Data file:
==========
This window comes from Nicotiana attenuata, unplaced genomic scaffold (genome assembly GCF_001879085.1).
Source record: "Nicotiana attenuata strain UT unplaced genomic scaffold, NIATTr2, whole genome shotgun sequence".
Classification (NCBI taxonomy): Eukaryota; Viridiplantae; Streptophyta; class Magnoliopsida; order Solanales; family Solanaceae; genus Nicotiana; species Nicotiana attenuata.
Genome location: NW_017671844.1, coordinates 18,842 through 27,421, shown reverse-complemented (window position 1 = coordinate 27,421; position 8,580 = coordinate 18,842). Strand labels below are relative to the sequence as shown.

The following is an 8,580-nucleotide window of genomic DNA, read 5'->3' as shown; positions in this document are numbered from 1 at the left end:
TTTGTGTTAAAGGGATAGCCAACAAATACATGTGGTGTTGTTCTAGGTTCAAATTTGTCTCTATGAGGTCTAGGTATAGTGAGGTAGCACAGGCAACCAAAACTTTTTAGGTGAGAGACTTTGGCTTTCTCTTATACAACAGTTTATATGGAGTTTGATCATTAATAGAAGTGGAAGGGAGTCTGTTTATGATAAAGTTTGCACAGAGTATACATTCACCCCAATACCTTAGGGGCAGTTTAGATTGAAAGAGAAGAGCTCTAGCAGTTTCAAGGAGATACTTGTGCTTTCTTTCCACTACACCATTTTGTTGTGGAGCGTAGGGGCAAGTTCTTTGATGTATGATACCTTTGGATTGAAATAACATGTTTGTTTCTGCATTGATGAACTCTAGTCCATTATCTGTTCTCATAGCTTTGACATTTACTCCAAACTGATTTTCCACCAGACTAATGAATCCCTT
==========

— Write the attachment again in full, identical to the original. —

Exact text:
This window comes from Nicotiana attenuata, unplaced genomic scaffold (genome assembly GCF_001879085.1).
Source record: "Nicotiana attenuata strain UT unplaced genomic scaffold, NIATTr2, whole genome shotgun sequence".
Classification (NCBI taxonomy): Eukaryota; Viridiplantae; Streptophyta; class Magnoliopsida; order Solanales; family Solanaceae; genus Nicotiana; species Nicotiana attenuata.
Genome location: NW_017671844.1, coordinates 18,842 through 27,421, shown reverse-complemented (window position 1 = coordinate 27,421; position 8,580 = coordinate 18,842). Strand labels below are relative to the sequence as shown.

The following is an 8,580-nucleotide window of genomic DNA, read 5'->3' as shown; positions in this document are numbered from 1 at the left end:
TTTGTGTTAAAGGGATAGCCAACAAATACATGTGGTGTTGTTCTAGGTTCAAATTTGTCTCTATGAGGTCTAGGTATAGTGAGGTAGCACAGGCAACCAAAACTTTTTAGGTGAGAGACTTTGGCTTTCTCTTATACAACAGTTTATATGGAGTTTGATCATTAATAGAAGTGGAAGGGAGTCTGTTTATGATAAAGTTTGCACAGAGTATACATTCACCCCAATACCTTAGGGGCAGTTTAGATTGAAAGAGAAGAGCTCTAGCAGTTTCAAGGAGATACTTGTGCTTTCTTTCCACTACACCATTTTGTTGTGGAGCGTAGGGGCAAGTTCTTTGATGTATGATACCTTTGGATTGAAATAACATGTTTGTTTCTGCATTGATGAACTCTAGTCCATTATCTGTTCTCATAGCTTTGACATTTACTCCAAACTGATTTTCCACCAGACTAATGAATCCCTT